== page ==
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Series and Parallel Circuits

Differences between single loop and multiple loop circuits through which current can flow.

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Series and Parallel Circuits

Only a licensed professional electrician like this one is qualified to install or repair the electrical system inside a home. It’s a complicated system that consists of a maze of electric circuits.

One Loop or Two?

An electric circuit consists of at least one closed loop through which electric current can flow. Every circuit has a voltage source such as a battery and a conductor such as metal wire. A circuit may have other parts as well, such as lights and switches. In addition, a circuit may consist of one loop or two loops.

Series Circuit

A circuit that consists of one loop is called a series circuit. You can see a simple series circuit below. If a series circuit is interrupted at any point in its single loop, no current can flow through the circuit and no devices in the circuit will work. In the series circuit below, if one light bulb burns out, the other light bulb won’t work because it won’t receive any current. Series circuits are commonly used in flashlights. You can see an animation of a series circuit at this URL: http://regentsprep.org/regents/physics/phys03/bsercir/default.htm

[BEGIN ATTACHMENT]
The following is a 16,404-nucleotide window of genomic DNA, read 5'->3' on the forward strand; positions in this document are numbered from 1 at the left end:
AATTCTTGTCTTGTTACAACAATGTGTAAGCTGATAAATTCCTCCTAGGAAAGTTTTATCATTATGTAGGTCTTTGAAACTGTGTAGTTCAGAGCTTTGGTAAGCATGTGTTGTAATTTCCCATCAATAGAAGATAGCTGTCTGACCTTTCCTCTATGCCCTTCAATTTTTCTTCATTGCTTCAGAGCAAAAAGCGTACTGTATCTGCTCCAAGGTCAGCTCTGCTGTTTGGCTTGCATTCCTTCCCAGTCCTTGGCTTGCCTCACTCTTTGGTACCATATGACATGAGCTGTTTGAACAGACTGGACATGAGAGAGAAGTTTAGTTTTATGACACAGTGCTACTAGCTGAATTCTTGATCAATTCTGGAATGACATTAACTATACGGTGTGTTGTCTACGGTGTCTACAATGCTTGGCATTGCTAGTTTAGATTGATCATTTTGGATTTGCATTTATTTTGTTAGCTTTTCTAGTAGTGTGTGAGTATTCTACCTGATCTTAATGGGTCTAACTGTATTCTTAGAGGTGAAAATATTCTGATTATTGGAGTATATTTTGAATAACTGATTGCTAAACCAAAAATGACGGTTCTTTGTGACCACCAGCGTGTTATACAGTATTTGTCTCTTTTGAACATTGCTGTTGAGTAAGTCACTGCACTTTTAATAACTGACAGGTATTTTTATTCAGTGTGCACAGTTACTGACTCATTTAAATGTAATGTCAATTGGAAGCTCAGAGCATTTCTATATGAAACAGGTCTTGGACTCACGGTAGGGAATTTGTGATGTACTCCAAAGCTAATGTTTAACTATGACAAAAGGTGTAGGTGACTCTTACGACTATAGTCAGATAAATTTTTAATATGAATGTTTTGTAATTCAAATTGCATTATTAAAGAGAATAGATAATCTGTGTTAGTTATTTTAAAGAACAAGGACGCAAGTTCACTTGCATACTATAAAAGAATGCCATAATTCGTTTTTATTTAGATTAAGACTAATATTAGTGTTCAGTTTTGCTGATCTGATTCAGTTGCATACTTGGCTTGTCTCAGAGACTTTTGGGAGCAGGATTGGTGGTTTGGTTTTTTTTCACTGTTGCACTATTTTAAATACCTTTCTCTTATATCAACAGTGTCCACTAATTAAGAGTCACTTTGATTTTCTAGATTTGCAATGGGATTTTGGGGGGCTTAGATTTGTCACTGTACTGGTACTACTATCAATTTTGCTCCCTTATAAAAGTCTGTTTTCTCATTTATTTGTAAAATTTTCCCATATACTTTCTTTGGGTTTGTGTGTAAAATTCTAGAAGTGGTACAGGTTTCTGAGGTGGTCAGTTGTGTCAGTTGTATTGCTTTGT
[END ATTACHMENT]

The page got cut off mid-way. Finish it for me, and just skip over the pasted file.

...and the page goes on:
Q: If one light bulb burns out in this series circuit, how can you tell which bulb it is?

A: It may not be obvious, because neither bulb will light if one is burned out. You can tell which one it is only by replacing first one bulb and then the other to see which replacement results in both bulbs lighting up.

Parallel Circuit

A circuit that has two or more loops is called a parallel circuit. A simple parallel circuit is sketched below. If one loop of a parallel circuit is interrupted, current can still flow through the other loop. In the parallel circuit below, if one light bulb burns out, the other light bulb will still work because current can bypass the burned-out bulb. The wiring in a house consists of parallel circuits. You can see an animation of a parallel circuit at this URL: http://www.regentsprep.org/regents/physics/phys03/bparcir/default.htm


Take the quiz at the following URL and then check your answers. http://www.twothirtyvolts.org.uk/education/revision-quiz/electric-circuits-11to14.html


  1. Compare and contrast series and parallel circuits.
  2. Sketch a series circuit that contains a voltage source and three light bulbs.
  3. Is it possible to place a switch in this circuit to control only one light?
  4. Sketch a parallel circuit that contains a voltage source and three light bulbs.
  5. Where should you place a switch to turn all the lights on and off?
  6. Where should you place a switch to turn only one light on and off?

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